Gainesville and UF grow tech industry

From Jacksonville Business Journal, By Carole Hawkins

Master plans to redevelop urban cores and fill them with high-growth companies are great.

Results are better.

Two years ago the University of Florida and Gainesville business leaders envisioned a master-planned urban tech district where research and innovation would flourish. Today that idea is taking off.

Over the past 18 months, four tech companies, including software developers Mindtree of Bangalore, India, and Mobiquity, based in Boston, have moved into Innovation Square with more than 100 jobs, and promises of hundreds more as business operations expand. Two additional companies are poised to announce within weeks.

“It’s exciting. It’s happening a lot quicker than I even imagined it would,” said Ed Poppell, a former UF vice president who today oversees the Innovation Square project.

The idea of the 40-acre development, located between UF’s main campus and downtown Gainesville, is to draw top tech companies by combining access to the university’s talent pool with the synergy of a research park and the lifestyle of new urban millennials.

The district’s seed project was The Florida Innovation Hub, a $13.5 million university-owned tech incubator that opened last year and is now occupied by 25 tech startups.

A new 150,000-square-foot technology office center, Infusion, will break ground next quarter, and a live-learn apartment complex for entrepreneurs, Inspiration Hall, will follow.

In October Innovation Square’s first company, Mindtree, moved into the district’s renovated Ayer’s Medical Plaza, which once served as physicians’ offices for a university-affiliated teaching hospital.

Mindtree, which builds custom software for Fortune 2,000 companies, chose Gainesville because it wanted an onshore delivery center for its U.S. customers, said Scott Staples, Americas president for the company. It sought an affordable second-tier city with a top engineering university.

“Innovation Square was a perfect fit,” Staples said. “It’s an up-and-coming area with a good tech vibe and a good entrepreneurial vibe.”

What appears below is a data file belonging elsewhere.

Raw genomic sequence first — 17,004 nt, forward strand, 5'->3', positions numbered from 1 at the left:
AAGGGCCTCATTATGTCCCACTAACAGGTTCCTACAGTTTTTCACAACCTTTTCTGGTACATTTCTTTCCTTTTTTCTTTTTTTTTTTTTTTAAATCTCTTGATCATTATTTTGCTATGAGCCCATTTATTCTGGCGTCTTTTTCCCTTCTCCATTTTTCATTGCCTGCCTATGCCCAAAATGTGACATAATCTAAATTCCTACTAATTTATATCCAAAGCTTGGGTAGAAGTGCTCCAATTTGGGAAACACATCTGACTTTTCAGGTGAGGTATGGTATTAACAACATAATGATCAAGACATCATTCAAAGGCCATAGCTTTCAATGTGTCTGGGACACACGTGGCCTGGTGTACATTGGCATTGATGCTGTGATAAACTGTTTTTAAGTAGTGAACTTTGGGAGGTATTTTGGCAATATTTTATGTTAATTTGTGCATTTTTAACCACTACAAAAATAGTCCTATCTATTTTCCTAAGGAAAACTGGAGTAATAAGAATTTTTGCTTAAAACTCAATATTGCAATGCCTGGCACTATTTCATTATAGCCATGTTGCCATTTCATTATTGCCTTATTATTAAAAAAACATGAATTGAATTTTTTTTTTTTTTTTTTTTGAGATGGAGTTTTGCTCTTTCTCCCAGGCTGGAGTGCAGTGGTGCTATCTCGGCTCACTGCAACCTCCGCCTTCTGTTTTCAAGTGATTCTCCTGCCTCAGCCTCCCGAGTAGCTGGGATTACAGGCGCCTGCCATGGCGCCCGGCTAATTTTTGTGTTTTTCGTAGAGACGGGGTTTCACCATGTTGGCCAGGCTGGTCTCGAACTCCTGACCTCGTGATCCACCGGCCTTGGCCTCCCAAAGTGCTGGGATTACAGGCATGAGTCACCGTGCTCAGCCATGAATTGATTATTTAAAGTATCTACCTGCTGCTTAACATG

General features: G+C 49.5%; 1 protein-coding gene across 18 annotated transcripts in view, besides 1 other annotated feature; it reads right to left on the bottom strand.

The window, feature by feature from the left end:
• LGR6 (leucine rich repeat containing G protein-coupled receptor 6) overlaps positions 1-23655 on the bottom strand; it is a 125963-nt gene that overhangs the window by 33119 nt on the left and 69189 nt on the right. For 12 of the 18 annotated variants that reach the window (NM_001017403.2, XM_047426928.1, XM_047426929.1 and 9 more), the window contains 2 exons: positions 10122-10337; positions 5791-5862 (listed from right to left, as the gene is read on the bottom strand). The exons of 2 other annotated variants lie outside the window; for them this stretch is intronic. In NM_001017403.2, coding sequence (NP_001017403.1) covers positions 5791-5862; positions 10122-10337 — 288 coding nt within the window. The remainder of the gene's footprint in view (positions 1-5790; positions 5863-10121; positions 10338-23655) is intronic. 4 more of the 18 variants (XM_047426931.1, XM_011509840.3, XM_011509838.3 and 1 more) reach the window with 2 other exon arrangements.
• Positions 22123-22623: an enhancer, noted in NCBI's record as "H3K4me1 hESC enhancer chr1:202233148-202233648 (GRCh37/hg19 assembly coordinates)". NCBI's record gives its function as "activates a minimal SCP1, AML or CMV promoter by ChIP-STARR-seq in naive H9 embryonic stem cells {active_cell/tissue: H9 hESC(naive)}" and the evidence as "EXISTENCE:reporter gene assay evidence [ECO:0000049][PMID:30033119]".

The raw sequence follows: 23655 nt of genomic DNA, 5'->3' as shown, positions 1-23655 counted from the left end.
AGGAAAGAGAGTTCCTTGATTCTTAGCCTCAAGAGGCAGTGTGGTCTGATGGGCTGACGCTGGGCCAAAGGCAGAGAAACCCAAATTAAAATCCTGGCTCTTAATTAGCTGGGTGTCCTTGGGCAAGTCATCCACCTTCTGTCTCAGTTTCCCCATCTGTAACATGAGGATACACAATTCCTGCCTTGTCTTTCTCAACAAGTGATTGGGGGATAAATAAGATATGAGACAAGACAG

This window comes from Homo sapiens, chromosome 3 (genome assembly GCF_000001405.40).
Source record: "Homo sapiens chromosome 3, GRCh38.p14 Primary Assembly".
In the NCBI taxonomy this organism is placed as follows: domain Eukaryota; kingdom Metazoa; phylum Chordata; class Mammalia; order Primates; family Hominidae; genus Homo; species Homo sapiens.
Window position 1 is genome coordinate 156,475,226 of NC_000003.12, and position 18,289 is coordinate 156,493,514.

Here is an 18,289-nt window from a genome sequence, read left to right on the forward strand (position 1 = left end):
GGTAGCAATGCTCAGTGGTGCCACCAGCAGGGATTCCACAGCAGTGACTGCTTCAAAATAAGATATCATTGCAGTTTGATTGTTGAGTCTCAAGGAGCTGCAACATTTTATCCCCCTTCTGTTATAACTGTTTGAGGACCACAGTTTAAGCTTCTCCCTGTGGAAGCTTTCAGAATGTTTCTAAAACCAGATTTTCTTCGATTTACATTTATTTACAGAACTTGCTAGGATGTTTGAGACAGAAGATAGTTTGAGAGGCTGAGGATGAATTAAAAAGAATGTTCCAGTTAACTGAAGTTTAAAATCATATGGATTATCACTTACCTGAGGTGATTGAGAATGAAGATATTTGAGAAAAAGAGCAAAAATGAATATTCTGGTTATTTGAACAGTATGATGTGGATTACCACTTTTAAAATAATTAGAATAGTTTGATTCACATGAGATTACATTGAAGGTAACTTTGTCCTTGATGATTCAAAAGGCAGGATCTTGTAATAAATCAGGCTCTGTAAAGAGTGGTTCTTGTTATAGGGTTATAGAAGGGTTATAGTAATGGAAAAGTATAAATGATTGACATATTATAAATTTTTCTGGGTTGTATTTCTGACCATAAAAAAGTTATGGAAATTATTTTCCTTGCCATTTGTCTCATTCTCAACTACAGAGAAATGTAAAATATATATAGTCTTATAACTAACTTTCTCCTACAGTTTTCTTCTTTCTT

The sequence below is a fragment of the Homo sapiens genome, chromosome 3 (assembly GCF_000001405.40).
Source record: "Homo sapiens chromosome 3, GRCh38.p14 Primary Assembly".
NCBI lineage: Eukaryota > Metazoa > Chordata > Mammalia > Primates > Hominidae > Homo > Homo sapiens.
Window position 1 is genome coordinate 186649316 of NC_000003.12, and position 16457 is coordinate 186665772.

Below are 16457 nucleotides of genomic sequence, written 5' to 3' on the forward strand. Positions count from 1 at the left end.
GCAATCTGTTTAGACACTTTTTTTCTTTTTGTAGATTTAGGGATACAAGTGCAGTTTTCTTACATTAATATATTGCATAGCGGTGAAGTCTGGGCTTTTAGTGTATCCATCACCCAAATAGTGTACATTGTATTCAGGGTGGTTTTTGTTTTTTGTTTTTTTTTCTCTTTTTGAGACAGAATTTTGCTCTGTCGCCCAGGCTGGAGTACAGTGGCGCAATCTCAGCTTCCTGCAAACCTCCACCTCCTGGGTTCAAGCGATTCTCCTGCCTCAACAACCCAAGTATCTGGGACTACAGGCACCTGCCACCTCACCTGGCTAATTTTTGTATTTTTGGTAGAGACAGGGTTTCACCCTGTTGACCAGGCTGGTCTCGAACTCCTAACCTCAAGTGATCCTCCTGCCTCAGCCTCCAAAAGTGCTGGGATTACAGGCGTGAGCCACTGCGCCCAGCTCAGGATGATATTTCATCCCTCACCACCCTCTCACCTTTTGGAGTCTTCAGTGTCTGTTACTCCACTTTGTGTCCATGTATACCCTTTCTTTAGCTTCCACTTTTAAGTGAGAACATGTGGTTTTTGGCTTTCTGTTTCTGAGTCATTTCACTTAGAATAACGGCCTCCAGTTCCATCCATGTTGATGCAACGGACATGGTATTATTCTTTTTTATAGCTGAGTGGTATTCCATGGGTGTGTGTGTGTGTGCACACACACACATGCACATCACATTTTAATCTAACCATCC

In the new tech age, the No. 1 attraction for companies is to be located as close as possible to a university, Poppell said.

“In today’s competitive environment, whoever gets the best and brightest becomes successful,” he said.

“We believe that in order for universities to be relevant, they have to be economic drivers. Number one, they have to create technology, discoveries and inventions. And number two, we need to produce the knowledge workers that companies need.”

Indeed, Mindtree has recruited its 100 or so employees so far from about a dozen universities. But the vast majority of these have been UF graduates, Staples said.

The relationship with UF goes deeper than recruiting, though. Mindtree sits on the engineering school’s advisory board in order to discuss its curriculum and strategic plan.

That kind of collaboration occurs in other parts of the Innovation Square concept as well.

Innovation Square was designed to have office, residential, recreation and shopping and restaurant components. That’s different from traditional research parks, typically sprawling business complexes at the edges of a city. With Innovation Square, the idea is to have everyone together in a synergistic environment.